Unlike thinking about your inner experience or thinking about the past or imagined future, it’s a direct reporting of what comes up in your experience.

This is called a “meta-cognitive” capacity. It’s larger than thought and thinking. It’s stating what one is feeling and thinking and sensing without being in it. Similarly to mindfulness but stated, not just an internal experience.

The reason for building and practicing this skill is that it organizes your inner experience. It builds the capacity to take a step back and become proactive and curious, rather than reactive and “embedded” in experience.

This capacity is naturally built when a parent or early attachment figure in your life inquired with interest into your experience. Such as asking questions in an open way and being interested in what your inner world was like.

This helps a child see themselves as the are seen in another’s eyes and organizes their psyche.

If a child did not have parents or caretakers of whom cared about their inner world of feelings, thoughts, desires and drives, the child usually grows up without an inner compass in life.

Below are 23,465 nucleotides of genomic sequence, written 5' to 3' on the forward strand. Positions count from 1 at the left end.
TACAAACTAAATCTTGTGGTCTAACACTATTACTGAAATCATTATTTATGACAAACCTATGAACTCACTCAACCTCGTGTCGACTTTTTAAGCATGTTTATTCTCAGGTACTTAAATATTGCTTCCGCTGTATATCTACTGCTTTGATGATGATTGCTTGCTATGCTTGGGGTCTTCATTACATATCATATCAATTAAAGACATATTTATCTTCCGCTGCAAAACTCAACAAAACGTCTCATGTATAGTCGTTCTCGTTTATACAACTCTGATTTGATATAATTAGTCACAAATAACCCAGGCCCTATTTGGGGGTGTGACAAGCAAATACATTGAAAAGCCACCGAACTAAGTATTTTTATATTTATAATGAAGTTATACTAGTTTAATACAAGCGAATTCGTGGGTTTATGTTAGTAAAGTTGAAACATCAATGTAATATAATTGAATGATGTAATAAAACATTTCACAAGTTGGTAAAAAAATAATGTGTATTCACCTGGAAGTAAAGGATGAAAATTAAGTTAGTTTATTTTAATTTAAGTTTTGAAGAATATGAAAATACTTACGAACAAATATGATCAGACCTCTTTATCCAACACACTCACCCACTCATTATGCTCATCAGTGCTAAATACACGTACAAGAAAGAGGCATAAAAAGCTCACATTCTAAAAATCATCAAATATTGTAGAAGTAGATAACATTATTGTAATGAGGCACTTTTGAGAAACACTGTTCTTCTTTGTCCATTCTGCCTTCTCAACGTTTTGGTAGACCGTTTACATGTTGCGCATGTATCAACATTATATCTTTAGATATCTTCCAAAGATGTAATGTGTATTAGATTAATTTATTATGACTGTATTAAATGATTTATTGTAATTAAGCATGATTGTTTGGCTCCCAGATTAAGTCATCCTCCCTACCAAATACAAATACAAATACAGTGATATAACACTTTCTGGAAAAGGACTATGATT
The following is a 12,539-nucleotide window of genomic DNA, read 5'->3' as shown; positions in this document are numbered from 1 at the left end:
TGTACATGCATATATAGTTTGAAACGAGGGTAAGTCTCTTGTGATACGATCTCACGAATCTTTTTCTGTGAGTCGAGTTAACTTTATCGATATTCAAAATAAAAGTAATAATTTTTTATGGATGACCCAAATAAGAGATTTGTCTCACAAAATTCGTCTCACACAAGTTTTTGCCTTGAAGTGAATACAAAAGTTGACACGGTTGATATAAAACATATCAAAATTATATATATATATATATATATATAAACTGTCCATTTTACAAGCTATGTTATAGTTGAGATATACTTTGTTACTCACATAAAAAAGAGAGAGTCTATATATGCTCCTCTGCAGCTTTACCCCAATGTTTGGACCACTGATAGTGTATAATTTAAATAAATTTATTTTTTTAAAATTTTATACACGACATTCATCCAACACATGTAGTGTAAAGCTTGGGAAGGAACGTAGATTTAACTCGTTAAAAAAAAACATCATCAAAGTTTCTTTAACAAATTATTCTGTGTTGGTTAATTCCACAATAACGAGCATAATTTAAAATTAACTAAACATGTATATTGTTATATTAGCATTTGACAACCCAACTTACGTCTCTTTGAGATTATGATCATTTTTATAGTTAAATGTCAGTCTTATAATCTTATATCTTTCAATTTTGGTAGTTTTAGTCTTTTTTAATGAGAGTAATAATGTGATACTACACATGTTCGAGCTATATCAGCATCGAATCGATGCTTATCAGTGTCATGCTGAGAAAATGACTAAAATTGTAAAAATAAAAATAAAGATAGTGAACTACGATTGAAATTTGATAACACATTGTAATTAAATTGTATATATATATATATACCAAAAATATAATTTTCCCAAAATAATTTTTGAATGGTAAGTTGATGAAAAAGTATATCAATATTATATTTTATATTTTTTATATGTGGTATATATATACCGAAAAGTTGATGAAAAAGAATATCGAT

They may be compulsive, confused about themselves and others, have a poor sense of their identity and possibly seek it out in others. Forming goals and a personal sense of values may be foreign and all out stressful.

When someone such as a friend, partner, or therapist asks questions and wants to get to know the person, it can feel like an attack, or invasive, or pointless, confusing, and so on, like the person doesn’t have an answer when someone is interested in their inner psychological experience. As if there’s no internal sense of feelings, values, and desires in the first place.